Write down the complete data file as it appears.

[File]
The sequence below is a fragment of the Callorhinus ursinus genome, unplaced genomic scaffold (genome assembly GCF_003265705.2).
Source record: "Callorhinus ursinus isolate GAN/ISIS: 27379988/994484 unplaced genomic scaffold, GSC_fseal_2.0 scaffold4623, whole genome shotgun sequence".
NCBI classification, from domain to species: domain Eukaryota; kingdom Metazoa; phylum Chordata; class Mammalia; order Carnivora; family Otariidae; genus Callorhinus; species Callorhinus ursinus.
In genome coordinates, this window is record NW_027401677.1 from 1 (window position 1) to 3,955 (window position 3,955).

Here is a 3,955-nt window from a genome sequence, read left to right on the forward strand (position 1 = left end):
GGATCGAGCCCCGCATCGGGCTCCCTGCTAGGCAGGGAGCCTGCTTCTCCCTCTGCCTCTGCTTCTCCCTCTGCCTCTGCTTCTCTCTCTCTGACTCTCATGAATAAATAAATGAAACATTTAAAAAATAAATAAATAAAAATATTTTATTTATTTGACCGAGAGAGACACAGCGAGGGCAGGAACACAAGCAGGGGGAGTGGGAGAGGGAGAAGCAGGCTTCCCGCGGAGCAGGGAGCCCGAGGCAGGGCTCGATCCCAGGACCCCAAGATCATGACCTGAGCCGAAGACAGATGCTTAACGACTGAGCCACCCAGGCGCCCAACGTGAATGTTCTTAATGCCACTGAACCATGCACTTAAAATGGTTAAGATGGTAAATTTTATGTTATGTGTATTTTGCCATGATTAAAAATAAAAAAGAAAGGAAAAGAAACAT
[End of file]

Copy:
The sequence below is a fragment of the Callorhinus ursinus genome, unplaced genomic scaffold (genome assembly GCF_003265705.2).
Source record: "Callorhinus ursinus isolate GAN/ISIS: 27379988/994484 unplaced genomic scaffold, GSC_fseal_2.0 scaffold4623, whole genome shotgun sequence".
NCBI classification, from domain to species: domain Eukaryota; kingdom Metazoa; phylum Chordata; class Mammalia; order Carnivora; family Otariidae; genus Callorhinus; species Callorhinus ursinus.
In genome coordinates, this window is record NW_027401677.1 from 1 (window position 1) to 3,955 (window position 3,955).

Here is a 3,955-nt window from a genome sequence, read left to right on the forward strand (position 1 = left end):
GGATCGAGCCCCGCATCGGGCTCCCTGCTAGGCAGGGAGCCTGCTTCTCCCTCTGCCTCTGCTTCTCCCTCTGCCTCTGCTTCTCTCTCTCTGACTCTCATGAATAAATAAATGAAACATTTAAAAAATAAATAAATAAAAATATTTTATTTATTTGACCGAGAGAGACACAGCGAGGGCAGGAACACAAGCAGGGGGAGTGGGAGAGGGAGAAGCAGGCTTCCCGCGGAGCAGGGAGCCCGAGGCAGGGCTCGATCCCAGGACCCCAAGATCATGACCTGAGCCGAAGACAGATGCTTAACGACTGAGCCACCCAGGCGCCCAACGTGAATGTTCTTAATGCCACTGAACCATGCACTTAAAATGGTTAAGATGGTAAATTTTATGTTATGTGTATTTTGCCATGATTAAAAATAAAAAAGAAAGGAAAAGAAACAT